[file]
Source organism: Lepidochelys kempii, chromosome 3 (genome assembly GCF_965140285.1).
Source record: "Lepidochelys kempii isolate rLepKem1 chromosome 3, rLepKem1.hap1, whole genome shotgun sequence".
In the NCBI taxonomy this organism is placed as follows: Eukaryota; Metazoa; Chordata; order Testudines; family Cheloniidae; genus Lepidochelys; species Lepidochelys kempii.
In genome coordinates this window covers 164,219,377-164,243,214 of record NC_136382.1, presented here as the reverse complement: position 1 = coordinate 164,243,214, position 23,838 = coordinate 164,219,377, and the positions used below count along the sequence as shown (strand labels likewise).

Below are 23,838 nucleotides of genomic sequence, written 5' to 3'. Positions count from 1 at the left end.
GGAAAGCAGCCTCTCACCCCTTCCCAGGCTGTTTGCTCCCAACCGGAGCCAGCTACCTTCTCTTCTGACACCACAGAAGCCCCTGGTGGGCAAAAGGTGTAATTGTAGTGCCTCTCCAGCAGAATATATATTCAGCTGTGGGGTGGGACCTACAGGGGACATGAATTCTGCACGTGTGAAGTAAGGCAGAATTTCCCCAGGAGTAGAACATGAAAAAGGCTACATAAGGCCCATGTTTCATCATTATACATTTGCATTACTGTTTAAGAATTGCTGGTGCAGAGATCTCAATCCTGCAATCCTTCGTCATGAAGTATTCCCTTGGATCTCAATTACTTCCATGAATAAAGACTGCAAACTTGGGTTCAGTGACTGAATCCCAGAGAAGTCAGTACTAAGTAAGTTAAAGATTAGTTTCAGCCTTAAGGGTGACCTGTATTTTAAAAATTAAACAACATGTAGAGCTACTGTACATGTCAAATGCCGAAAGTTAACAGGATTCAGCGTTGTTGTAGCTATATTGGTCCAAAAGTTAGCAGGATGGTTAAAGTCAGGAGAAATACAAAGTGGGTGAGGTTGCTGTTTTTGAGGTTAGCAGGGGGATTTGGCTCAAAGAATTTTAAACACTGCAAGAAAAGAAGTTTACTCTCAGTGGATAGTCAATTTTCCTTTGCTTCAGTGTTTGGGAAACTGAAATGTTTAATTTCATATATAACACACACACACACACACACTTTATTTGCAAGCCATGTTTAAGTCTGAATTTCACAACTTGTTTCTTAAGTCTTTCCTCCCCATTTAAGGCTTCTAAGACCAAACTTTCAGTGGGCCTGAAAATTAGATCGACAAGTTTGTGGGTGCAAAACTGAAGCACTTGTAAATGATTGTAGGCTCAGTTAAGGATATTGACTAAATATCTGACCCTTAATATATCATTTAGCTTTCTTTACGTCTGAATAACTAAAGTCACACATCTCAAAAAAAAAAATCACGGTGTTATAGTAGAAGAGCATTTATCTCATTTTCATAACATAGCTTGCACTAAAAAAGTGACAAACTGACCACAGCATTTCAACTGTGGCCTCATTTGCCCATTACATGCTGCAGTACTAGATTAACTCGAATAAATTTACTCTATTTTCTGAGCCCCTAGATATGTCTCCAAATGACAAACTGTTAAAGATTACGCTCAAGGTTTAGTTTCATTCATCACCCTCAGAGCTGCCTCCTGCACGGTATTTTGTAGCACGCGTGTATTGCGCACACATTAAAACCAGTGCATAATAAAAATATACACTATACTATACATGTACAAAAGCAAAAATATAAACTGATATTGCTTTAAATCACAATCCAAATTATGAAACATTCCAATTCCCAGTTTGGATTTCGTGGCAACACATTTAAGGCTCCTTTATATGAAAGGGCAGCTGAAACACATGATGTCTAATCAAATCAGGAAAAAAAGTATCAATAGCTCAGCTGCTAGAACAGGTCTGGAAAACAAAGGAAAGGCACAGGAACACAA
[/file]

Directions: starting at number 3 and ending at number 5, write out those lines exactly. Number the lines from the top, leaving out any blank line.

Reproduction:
In the NCBI taxonomy this organism is placed as follows: Eukaryota; Metazoa; Chordata; order Testudines; family Cheloniidae; genus Lepidochelys; species Lepidochelys kempii.
In genome coordinates this window covers 164,219,377-164,243,214 of record NC_136382.1, presented here as the reverse complement: position 1 = coordinate 164,243,214, position 23,838 = coordinate 164,219,377, and the positions used below count along the sequence as shown (strand labels likewise).

Below are 23,838 nucleotides of genomic sequence, written 5' to 3'. Positions count from 1 at the left end.